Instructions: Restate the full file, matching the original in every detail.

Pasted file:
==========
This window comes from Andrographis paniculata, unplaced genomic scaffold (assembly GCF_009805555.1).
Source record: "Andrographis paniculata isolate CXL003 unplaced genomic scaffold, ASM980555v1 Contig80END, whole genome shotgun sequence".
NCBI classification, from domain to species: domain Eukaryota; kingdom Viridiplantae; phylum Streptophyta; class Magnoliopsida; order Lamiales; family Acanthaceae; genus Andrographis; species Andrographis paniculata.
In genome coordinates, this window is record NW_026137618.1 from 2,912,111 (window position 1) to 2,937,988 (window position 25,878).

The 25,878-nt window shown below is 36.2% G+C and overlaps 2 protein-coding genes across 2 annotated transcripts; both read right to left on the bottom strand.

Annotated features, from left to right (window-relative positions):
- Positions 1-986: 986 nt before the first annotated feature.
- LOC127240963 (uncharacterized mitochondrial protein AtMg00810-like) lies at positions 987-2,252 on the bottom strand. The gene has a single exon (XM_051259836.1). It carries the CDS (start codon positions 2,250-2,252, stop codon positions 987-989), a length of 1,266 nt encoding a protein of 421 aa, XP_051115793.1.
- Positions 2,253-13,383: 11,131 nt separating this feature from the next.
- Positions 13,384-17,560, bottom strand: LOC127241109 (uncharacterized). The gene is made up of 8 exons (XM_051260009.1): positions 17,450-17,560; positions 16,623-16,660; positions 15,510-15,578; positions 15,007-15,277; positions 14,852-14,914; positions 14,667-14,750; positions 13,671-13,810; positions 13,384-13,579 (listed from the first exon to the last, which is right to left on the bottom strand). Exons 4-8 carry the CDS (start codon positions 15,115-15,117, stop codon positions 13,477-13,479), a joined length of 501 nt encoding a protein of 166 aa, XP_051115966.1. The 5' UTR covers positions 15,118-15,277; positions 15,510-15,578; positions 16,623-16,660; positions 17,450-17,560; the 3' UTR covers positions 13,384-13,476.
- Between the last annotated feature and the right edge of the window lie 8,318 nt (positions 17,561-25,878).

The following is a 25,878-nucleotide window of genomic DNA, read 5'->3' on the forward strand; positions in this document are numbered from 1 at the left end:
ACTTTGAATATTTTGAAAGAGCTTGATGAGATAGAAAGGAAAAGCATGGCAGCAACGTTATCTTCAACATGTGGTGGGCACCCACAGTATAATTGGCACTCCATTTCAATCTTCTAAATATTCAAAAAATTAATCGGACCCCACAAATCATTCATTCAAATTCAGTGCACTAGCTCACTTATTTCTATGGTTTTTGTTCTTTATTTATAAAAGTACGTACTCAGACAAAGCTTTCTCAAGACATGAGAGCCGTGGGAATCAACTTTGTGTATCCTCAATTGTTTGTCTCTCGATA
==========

This window comes from Andrographis paniculata, unplaced genomic scaffold (assembly GCF_009805555.1).
Source record: "Andrographis paniculata isolate CXL003 unplaced genomic scaffold, ASM980555v1 Contig80END, whole genome shotgun sequence".
NCBI classification, from domain to species: domain Eukaryota; kingdom Viridiplantae; phylum Streptophyta; class Magnoliopsida; order Lamiales; family Acanthaceae; genus Andrographis; species Andrographis paniculata.
In genome coordinates, this window is record NW_026137618.1 from 2,912,111 (window position 1) to 2,937,988 (window position 25,878).

The 25,878-nt window shown below is 36.2% G+C and overlaps 2 protein-coding genes across 2 annotated transcripts; both read right to left on the bottom strand.

Annotated features, from left to right (window-relative positions):
- Positions 1-986: 986 nt before the first annotated feature.
- LOC127240963 (uncharacterized mitochondrial protein AtMg00810-like) lies at positions 987-2,252 on the bottom strand. The gene has a single exon (XM_051259836.1). It carries the CDS (start codon positions 2,250-2,252, stop codon positions 987-989), a length of 1,266 nt encoding a protein of 421 aa, XP_051115793.1.
- Positions 2,253-13,383: 11,131 nt separating this feature from the next.
- Positions 13,384-17,560, bottom strand: LOC127241109 (uncharacterized). The gene is made up of 8 exons (XM_051260009.1): positions 17,450-17,560; positions 16,623-16,660; positions 15,510-15,578; positions 15,007-15,277; positions 14,852-14,914; positions 14,667-14,750; positions 13,671-13,810; positions 13,384-13,579 (listed from the first exon to the last, which is right to left on the bottom strand). Exons 4-8 carry the CDS (start codon positions 15,115-15,117, stop codon positions 13,477-13,479), a joined length of 501 nt encoding a protein of 166 aa, XP_051115966.1. The 5' UTR covers positions 15,118-15,277; positions 15,510-15,578; positions 16,623-16,660; positions 17,450-17,560; the 3' UTR covers positions 13,384-13,476.
- Between the last annotated feature and the right edge of the window lie 8,318 nt (positions 17,561-25,878).

The following is a 25,878-nucleotide window of genomic DNA, read 5'->3' on the forward strand; positions in this document are numbered from 1 at the left end:
ACTTTGAATATTTTGAAAGAGCTTGATGAGATAGAAAGGAAAAGCATGGCAGCAACGTTATCTTCAACATGTGGTGGGCACCCACAGTATAATTGGCACTCCATTTCAATCTTCTAAATATTCAAAAAATTAATCGGACCCCACAAATCATTCATTCAAATTCAGTGCACTAGCTCACTTATTTCTATGGTTTTTGTTCTTTATTTATAAAAGTACGTACTCAGACAAAGCTTTCTCAAGACATGAGAGCCGTGGGAATCAACTTTGTGTATCCTCAATTGTTTGTCTCTCGATA